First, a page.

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link to us: viral marketing

From: Jonathan Chetwynd <j.chetwynd@btinternet.com>
Date: Tue, 20 Jan 2004 07:30:42 +0000
Cc: w3c-wai-ig@w3.org
To: David Woolley <david@djwhome.demon.co.uk>
Message-Id: <8DBCE632-4B1A-11D8-AAEB-0003939B5AD0@btinternet.com>


If you are following the gist of the argument so far, the intention is 
that companies and individuals might provide 'public domain' graphics.
Why on earth would they, because like webpages, people use them, but if 
they use them to communicate, then they are even more closely tied to 
peoples very existence. The big M that signifies something, but the 
'heart' symbol for many is of greater significance. Walls ice cream use 
a derivative as their trademark. So it might be in Walls interest to 
provide a very nice heart symbol that was in the public domain, but 
maybe just referred to their trademark. 

I don't know which sites you visit, but i find it very rare these days 
not to see a favicon in the address bar, some of these are truly 
excellent, for instance Lego. It seems unlikely that anyone would make 
a legal case for removing them from an external website, that was using 
them as a link.
However their size is small and they don't scale well.

The fact is that many users, including young children (see 
bbc.co.uk/cbeebies/ ) need graphics, because they don't or can't read.
Graphics can also be quicker to find and use less screen space for some 



On Monday, January 19, 2004, at 08:17  am, David Woolley wrote:

>> As with words, image meaning is certainly context-dependant, and
> ** in many cases assume prior knowledge by the target audience in order
> ** to be inequivocably understood. Company logos such as the McDonalds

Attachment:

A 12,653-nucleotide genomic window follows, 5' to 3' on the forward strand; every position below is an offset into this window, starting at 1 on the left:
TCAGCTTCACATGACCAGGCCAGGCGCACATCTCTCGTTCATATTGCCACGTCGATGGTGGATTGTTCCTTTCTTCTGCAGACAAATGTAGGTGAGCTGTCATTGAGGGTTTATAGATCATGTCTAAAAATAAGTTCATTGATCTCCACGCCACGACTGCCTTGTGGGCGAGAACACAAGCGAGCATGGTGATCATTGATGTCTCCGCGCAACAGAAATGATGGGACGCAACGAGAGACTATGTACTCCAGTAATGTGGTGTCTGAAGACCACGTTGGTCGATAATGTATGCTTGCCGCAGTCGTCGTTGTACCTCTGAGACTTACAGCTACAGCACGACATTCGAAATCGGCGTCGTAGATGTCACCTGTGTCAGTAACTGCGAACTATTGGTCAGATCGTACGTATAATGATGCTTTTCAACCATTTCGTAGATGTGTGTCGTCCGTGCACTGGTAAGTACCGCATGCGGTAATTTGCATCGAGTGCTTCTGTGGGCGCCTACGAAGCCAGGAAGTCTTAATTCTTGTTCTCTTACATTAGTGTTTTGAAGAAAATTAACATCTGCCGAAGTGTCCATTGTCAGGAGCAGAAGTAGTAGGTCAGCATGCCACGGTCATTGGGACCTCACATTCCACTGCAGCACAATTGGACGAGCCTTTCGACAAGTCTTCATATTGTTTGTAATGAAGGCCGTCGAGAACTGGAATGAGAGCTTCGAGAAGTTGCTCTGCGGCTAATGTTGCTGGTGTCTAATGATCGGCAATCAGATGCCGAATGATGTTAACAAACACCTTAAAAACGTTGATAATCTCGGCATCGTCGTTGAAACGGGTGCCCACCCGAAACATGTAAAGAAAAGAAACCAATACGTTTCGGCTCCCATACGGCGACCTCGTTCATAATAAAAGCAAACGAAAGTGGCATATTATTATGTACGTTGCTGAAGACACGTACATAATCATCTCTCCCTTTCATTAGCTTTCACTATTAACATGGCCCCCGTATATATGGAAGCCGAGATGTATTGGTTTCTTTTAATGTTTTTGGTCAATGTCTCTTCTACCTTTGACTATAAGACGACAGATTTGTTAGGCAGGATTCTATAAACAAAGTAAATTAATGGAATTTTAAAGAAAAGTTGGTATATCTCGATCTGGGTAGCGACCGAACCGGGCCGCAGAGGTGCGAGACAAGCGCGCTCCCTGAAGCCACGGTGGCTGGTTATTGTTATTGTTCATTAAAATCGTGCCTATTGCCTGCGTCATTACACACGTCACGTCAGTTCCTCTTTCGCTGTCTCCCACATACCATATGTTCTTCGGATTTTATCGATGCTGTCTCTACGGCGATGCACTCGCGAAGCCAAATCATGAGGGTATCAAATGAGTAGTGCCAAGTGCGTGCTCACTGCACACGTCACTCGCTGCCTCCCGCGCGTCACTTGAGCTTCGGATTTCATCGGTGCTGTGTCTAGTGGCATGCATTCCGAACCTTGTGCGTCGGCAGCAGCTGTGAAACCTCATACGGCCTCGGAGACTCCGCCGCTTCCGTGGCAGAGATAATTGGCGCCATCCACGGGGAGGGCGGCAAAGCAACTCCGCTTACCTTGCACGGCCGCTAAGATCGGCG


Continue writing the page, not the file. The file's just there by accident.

> ** golden arches are certainly easier to recognise, but that's only 
> because
> ** they are logos, copyrighted/trademarked/whatever...so it's less 
> likely
> ** that designers will use them for anything other than something to do
> ** with the company (or risk a law suit, perhaps). For everyday things,
> More precisely, anything other than a reference to the company which
> has been authorised (normally in writing) by the company, is likely
> to attract the lawyers; it will do so even if the use is inoccuous,
> as that is the only way to defend against sites that you would not
> want to use it (even to reference you) using it.
> The use of *any* symbol for a company, developed by that company, is
> likely to be treated as a trademark by their lawyers.  This may be the
> reason why favicons, which seem to represent a de-facto implementation 
> of
> a link to me graphic, are not more widely used by companies.  (favicon 
> is
> implemented by a link element as well as by the rather unpopular one,
> with site operators, of a reserved URL local part).
> I think some companies would like to be able to treat home page URLs
> as trademarks in this respect, and many would like to impose 
> restrictions
> on deep links.
> Companies in coutries that permitted "cookie-like" features without
> explicit informed consent (I believe the UK is not longer in this
> category) might well want any use of their image to be sourced from
> thier site, so that they could track usage of referring sites using
> Referrer headers on requests.  Others would want this to ensure that
> only the standard version of the trademark is ever used.

Jonathan Chetwynd
"It's easy to use"
Received on Tuesday, 20 January 2004 02:24:27 UTC

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